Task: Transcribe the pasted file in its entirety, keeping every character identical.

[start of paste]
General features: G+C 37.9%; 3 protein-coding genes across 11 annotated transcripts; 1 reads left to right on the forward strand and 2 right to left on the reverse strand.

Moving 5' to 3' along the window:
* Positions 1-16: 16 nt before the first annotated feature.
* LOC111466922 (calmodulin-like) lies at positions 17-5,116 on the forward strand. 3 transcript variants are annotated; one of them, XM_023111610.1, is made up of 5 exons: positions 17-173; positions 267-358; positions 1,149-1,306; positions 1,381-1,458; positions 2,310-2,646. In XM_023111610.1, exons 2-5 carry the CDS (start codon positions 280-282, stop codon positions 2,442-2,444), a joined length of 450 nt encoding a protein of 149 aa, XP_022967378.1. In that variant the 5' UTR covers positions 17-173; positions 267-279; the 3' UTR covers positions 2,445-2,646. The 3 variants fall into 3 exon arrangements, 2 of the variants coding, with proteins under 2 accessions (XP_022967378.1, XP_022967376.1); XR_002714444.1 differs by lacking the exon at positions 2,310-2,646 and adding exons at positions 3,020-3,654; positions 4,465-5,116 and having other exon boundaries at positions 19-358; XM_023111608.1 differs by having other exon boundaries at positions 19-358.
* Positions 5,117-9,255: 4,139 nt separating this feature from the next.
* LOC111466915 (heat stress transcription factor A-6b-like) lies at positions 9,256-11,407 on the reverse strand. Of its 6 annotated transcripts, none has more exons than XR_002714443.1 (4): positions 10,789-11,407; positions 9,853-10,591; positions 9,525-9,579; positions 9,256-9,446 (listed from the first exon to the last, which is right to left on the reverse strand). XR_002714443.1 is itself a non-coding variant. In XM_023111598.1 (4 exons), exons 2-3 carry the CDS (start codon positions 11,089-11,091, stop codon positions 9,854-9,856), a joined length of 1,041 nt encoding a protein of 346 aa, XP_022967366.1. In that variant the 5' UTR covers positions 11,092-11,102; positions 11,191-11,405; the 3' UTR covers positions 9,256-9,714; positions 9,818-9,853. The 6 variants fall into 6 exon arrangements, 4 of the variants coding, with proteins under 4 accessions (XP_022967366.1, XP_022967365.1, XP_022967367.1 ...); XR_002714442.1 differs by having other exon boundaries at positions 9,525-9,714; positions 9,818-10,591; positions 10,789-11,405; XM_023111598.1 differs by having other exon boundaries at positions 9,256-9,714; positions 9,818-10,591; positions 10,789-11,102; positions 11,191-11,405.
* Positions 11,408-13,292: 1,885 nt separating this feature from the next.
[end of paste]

General features: G+C 37.9%; 3 protein-coding genes across 11 annotated transcripts; 1 reads left to right on the forward strand and 2 right to left on the reverse strand.

Moving 5' to 3' along the window:
* Positions 1-16: 16 nt before the first annotated feature.
* LOC111466922 (calmodulin-like) lies at positions 17-5,116 on the forward strand. 3 transcript variants are annotated; one of them, XM_023111610.1, is made up of 5 exons: positions 17-173; positions 267-358; positions 1,149-1,306; positions 1,381-1,458; positions 2,310-2,646. In XM_023111610.1, exons 2-5 carry the CDS (start codon positions 280-282, stop codon positions 2,442-2,444), a joined length of 450 nt encoding a protein of 149 aa, XP_022967378.1. In that variant the 5' UTR covers positions 17-173; positions 267-279; the 3' UTR covers positions 2,445-2,646. The 3 variants fall into 3 exon arrangements, 2 of the variants coding, with proteins under 2 accessions (XP_022967378.1, XP_022967376.1); XR_002714444.1 differs by lacking the exon at positions 2,310-2,646 and adding exons at positions 3,020-3,654; positions 4,465-5,116 and having other exon boundaries at positions 19-358; XM_023111608.1 differs by having other exon boundaries at positions 19-358.
* Positions 5,117-9,255: 4,139 nt separating this feature from the next.
* LOC111466915 (heat stress transcription factor A-6b-like) lies at positions 9,256-11,407 on the reverse strand. Of its 6 annotated transcripts, none has more exons than XR_002714443.1 (4): positions 10,789-11,407; positions 9,853-10,591; positions 9,525-9,579; positions 9,256-9,446 (listed from the first exon to the last, which is right to left on the reverse strand). XR_002714443.1 is itself a non-coding variant. In XM_023111598.1 (4 exons), exons 2-3 carry the CDS (start codon positions 11,089-11,091, stop codon positions 9,854-9,856), a joined length of 1,041 nt encoding a protein of 346 aa, XP_022967366.1. In that variant the 5' UTR covers positions 11,092-11,102; positions 11,191-11,405; the 3' UTR covers positions 9,256-9,714; positions 9,818-9,853. The 6 variants fall into 6 exon arrangements, 4 of the variants coding, with proteins under 4 accessions (XP_022967366.1, XP_022967365.1, XP_022967367.1 ...); XR_002714442.1 differs by having other exon boundaries at positions 9,525-9,714; positions 9,818-10,591; positions 10,789-11,405; XM_023111598.1 differs by having other exon boundaries at positions 9,256-9,714; positions 9,818-10,591; positions 10,789-11,102; positions 11,191-11,405.
* Positions 11,408-13,292: 1,885 nt separating this feature from the next.